The game reached half-time at 0-0 with United having had a single shot on target.
The pattern of the game remained unchanged in the opening 15 minutes of the second half until Van Gaal decided to make a double substitution in the 60th minute. Mata and Herrera were removed, both players had been poor. Mata had very little impact on the game whilst Herrera had been his usual busy self but to very little effect. In their place United introduced Lingard and Memphis. Lingard replaced Mata on the right whilst Memphis was positioned to the left with Martial moving to a central position and Rooney dropping slightly deeper into the number 10 zone.
This had an immediate effect with the two wide men providing attacking width and renewed energy to the attack. They attempted to get behind the Sheffield fullbacks and on the occasions when they did come inside they at least got a shot away before they were closed down, (Memphis saw two efforts fizz past the near post, the first of which drew ironic cheers from United fans frustrated by the lack of attacking effectiveness). Lingard was particularly fluid in his movement popping up in a number of positions across the attacking lines. Rooney deeper now also showed good attacking movement and United generated a number of half chances.
United’s shape late in the game and Memphis whose direct running made a difference
This attacking width at least stretched Sheffield across the pitch and allowed the wide players to get into one-on-one positions against fullbacks on occasions. The pace of the game was still too slow generally however to really trouble Sheffield.
On 77 minutes Van Gaal made his last substitution removing Fellaini and replacing him with Pereira. This was notionally a straight swap but Pereira tended to play higher initially and was more adventurous in his movement often leaving Schweinsteiger to sit deep. It was ironic then that when Schweinsteiger did press forward he picked up an injury from a 50/50 challenge which then saw him hobble through the rest of the game. That injury came in the 82nd minute and thereafter necessitated a more cautious approach from Pereira.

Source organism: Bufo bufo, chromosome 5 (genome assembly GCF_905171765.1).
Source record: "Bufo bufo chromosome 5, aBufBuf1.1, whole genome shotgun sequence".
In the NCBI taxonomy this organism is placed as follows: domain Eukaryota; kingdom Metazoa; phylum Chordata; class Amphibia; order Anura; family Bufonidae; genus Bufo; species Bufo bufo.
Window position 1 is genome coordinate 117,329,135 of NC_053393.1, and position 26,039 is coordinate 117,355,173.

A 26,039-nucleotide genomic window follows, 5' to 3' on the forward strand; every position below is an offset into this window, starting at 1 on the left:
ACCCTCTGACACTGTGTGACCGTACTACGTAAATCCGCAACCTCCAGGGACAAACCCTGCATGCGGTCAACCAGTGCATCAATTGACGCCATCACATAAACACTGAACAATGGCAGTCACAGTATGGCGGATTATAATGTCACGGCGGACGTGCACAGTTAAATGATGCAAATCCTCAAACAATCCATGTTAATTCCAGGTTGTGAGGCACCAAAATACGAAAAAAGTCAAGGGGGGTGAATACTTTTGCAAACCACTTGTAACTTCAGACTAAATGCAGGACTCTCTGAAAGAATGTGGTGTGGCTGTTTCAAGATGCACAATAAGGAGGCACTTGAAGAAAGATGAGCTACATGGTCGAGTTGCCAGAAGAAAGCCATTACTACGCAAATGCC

It looked then as if the game was going to end in a stalemate until in the 93 minute Memphis tried once more to get beyond his fullback. He muscled his way through requiring Hammond to come across. He caught Memphis on his shin and United had a penalty. Rooney stepped up and coolly finished. Boom! 1-0, and United had somehow avoided the need for a replay.
So uneventful was this game by and large that there was a danger that this could have been the shortest match report we have ever produced. This was a drab game and very poor performance from United. The main problem again was a lack of tempo in United’s play. This has been a recurring theme, not just recently but over the whole of Van Gaal’s time at United and whilst he himself has identified it he has seemingly been unable to satisfactorily address the issue so far.
United had looked brighter in their last two games and as the manager pointed out in his post-match interviews have at least gone through to the next round. That’s all on the plus side and whilst they maintained their 100% win rate in 2016 and kept another clean sheet a lack of pace in their play and imagination going forward continues to be a concern.
A significant issue is that United would have known Sheffield’s likely defensive strategy. As a lower league side it was highly likely that they would come to Old Trafford to defend and ask of United whether they could get through against two lines of defence. This is this United’s sides main weakness of course but what is most disturbing is that despite this recurring theme we seem to be getting no nearer to finding a solution.